Currently viewing the tag: "Omni"

The City of Miami’s plan to finance their portion of the global agreement hit a roadblock last week when the County Commission deferred the approval of a findings of necessity study which declares Watson Island and Bicentennial park to be “irreversible slum and blight”.  It is rumored that the Commission did not have enough votes to pass the controversial and potentially, illegal plan.

The plan, approved by the Miami City Commission, constitutes three steps:

  1. A Findings of Necessity study declaring Bicentennial Park and Watson Island to be slum and blight. The report, completed in May 2009 by Guillermo Olmedillo, concluded that “the existing conditions of slum and blight, if left unattended, will continue to flourish within the Study Area and beyond into the existing Omni Redevelopment Area and adjacent neighborhoods. These serious and growing conditions of slum and blight constitute an economic and social liability to the City of Miami and Miami-Dade County, and will impose onerous burdens including increased consumption of the municipal and County revenues for public services, such as to public safety, transportation, and infrastructure within the Study Area”
  2. Modify the ONMI Redevelopment plan to expand the boundaries of the Community Redevelopment Area to include Watson Island and Bicentennial Park (CRA monies cannot be legally spent outside the CRA boundaries), specifically mention the Port Tunnel, Streetcar, and Museum Park as desirable projects for “redevelopment”
  3. Issue $100-150 million in bonds against future Tax increment revenues and use the funds to finance the City of Miami’s obligation to contribute $50 million to the Port Tunnel, $20 million for the Miami Streetcar and up to $75 million to the Museum Park project.
The plan has been contested vigorously by stakeholders in the neighborhood, who have filed a 120 page complaint with Miami-Dade County about the City of Miami CRA’s . The complaint alleges that the City and County have manufactured slum and blight in order to redirect funds from their intended purpose of jobs, housing and quality of life improvement.  This may be a violation of State and Federal law, which has clear criteria for the use of HUD and redevelopment funds.  If the City does not maintain their own properties, despite millions of income from rent and special events, they allege, this does not constitute “irreversible slum and blight”. There are also the alleged procedural violations that occurred during the prior adminstation’s rush to get the plan through.  F.S Statute 163 pt III requires public hearings and proper notice about major modifications to a Redevelopment Plan - the last public hearings occurred in 2004 and 2005 and the plan underwent major modifications in May 2009.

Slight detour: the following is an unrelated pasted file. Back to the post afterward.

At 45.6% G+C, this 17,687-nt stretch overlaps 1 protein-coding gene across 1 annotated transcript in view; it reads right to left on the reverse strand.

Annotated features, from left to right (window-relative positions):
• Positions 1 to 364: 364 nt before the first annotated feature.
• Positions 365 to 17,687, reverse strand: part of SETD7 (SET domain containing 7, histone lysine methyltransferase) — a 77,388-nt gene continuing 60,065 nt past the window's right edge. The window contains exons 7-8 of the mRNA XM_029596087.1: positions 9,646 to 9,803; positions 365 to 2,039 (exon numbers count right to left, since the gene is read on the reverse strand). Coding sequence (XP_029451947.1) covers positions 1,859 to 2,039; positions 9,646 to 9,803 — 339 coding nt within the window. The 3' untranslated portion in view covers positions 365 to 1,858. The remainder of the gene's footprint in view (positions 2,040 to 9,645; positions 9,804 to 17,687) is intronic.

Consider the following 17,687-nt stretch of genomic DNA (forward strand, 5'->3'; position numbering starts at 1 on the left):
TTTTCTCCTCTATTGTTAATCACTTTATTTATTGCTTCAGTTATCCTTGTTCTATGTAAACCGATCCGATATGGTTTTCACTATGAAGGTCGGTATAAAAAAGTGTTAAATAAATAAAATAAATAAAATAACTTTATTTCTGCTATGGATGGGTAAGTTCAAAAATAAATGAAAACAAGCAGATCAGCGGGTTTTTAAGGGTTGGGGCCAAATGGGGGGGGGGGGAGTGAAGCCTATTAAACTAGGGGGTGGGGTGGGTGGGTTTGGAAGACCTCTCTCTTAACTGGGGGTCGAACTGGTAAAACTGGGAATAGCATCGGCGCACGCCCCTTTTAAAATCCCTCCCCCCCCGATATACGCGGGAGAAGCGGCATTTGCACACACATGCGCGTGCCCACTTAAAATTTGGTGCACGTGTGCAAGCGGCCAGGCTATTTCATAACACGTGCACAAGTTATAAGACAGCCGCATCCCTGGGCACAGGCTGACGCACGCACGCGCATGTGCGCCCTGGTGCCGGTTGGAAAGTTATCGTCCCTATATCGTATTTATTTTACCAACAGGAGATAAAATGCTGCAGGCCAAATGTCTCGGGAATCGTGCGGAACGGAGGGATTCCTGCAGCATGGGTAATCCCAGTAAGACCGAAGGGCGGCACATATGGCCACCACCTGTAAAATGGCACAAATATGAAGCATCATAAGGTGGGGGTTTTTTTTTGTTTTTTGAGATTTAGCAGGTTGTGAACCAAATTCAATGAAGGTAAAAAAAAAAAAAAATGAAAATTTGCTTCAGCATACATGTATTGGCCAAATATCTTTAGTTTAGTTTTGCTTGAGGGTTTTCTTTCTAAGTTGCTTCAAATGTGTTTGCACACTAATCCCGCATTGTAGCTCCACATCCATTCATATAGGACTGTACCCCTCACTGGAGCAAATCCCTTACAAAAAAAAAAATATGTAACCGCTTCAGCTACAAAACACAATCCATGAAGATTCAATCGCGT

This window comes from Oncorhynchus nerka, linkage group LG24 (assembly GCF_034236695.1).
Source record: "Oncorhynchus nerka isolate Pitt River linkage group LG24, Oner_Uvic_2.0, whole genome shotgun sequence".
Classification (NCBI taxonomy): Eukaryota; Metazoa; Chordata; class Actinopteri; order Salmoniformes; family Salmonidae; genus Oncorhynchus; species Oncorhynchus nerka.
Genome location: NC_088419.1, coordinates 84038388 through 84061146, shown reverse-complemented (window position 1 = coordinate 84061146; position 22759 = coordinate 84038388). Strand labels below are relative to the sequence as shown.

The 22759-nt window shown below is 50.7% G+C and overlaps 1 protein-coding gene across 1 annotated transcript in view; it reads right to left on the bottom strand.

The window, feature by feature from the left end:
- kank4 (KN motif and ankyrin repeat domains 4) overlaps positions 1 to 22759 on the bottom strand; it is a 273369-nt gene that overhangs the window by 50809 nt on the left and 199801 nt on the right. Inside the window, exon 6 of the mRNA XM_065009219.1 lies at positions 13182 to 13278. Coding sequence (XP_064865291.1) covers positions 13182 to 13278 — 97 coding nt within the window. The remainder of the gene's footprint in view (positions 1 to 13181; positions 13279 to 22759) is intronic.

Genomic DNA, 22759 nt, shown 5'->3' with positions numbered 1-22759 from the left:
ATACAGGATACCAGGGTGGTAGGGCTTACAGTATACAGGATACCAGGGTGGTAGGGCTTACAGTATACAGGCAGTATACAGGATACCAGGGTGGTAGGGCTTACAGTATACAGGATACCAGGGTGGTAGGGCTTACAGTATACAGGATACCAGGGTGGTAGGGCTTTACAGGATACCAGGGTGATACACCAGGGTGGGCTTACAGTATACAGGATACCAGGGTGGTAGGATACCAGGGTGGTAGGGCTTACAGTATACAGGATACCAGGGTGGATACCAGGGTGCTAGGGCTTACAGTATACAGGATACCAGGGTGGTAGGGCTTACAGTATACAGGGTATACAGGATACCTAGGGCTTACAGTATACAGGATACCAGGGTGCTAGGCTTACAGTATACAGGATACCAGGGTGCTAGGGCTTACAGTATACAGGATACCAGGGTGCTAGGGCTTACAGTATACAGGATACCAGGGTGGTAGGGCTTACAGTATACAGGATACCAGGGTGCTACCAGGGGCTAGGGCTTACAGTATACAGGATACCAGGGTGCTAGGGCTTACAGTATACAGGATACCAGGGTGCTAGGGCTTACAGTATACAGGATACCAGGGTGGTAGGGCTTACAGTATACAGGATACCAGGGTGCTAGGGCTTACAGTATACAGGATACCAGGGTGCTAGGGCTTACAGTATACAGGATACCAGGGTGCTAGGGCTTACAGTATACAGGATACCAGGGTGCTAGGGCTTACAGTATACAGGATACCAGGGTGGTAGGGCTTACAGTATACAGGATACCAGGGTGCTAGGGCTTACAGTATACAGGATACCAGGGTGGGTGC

The plan was passed by the CRA Board at an emergency meeting on September 29th with less than 24 hour notice given to the community.  A non-noticed meeting of the Miami City Commission to approve the plan was then held at midnight, less than 6 hours after the last modifications to the Redevelopment plan.

The item is scheduled on the County Commission agenda for November 17 as a public hearing.  Hopefully they will take their responsibility to regulate the Redevelopment Agencies seriously. This would involve ensuring that the proper procedures and citizen participation occurs this time around as well as investigating the legal and moral issues surrounding the issues of redirecting money from the poor to fund mega projects for the rich.

Kudos to Zyscovich and team for producing a forward thinking document in the Omni Redevelopment Plan. Commissioners will vote today in the CRA meeting to send the document to City Commission for approval. The Plan has many good elements, some of which are under discussion by Commissioner Sarnoff for removal (such as the reduced parking requirement and the streetcar). Commissioner, these are important parts of supporting a vibrant and pedestrian friendly downtown. If the streetcar is not being funded, it is up to you to find a way to make it happen - not defeat it by taking it out. In addition, raising parking requirements is a bad idea in our most dense and transit served areas. You said at the Miami 21 meetings that you don’t believe that reducing parking is a good tactic without adequate transit, but this area is served by transit, and would be even better served with the streetcar. As future head of the DDA, and the representative of the most urban part of our tri-county region, I urge you to reconsider your position on these items. You have to plan for the city you want, not settle for the city you have.

From the report:

As part of this redevelopment plan, the following transportation improvements are being proposed:
1) Miami Streetcar (Project 19)
2) 17th Street / FEC Crossing (Project 20)
3) 2nd Avenue Reconstruction (Project 21)
4) 2-way Conversion of One-way Streets (Project 22)

In addition to these improvements and consistent with the approved Miami Downtown Transportation Master Plan the following improvements should also be considered:
1) Free-fare Transit Zone – the zero out-of-pocket cost is certainly an incentive for users to ride transit.
There are also intangible benefits such as user’s convenience and elimination of delays by not having fare box.
2) Improve Transit Amenities – amenities for transit users are a key element of an effective transit system. Elements contributing to a high quality environment include; comfortable shelters, protection from the elements, adequate lighting, as well as clean and safe vehicles.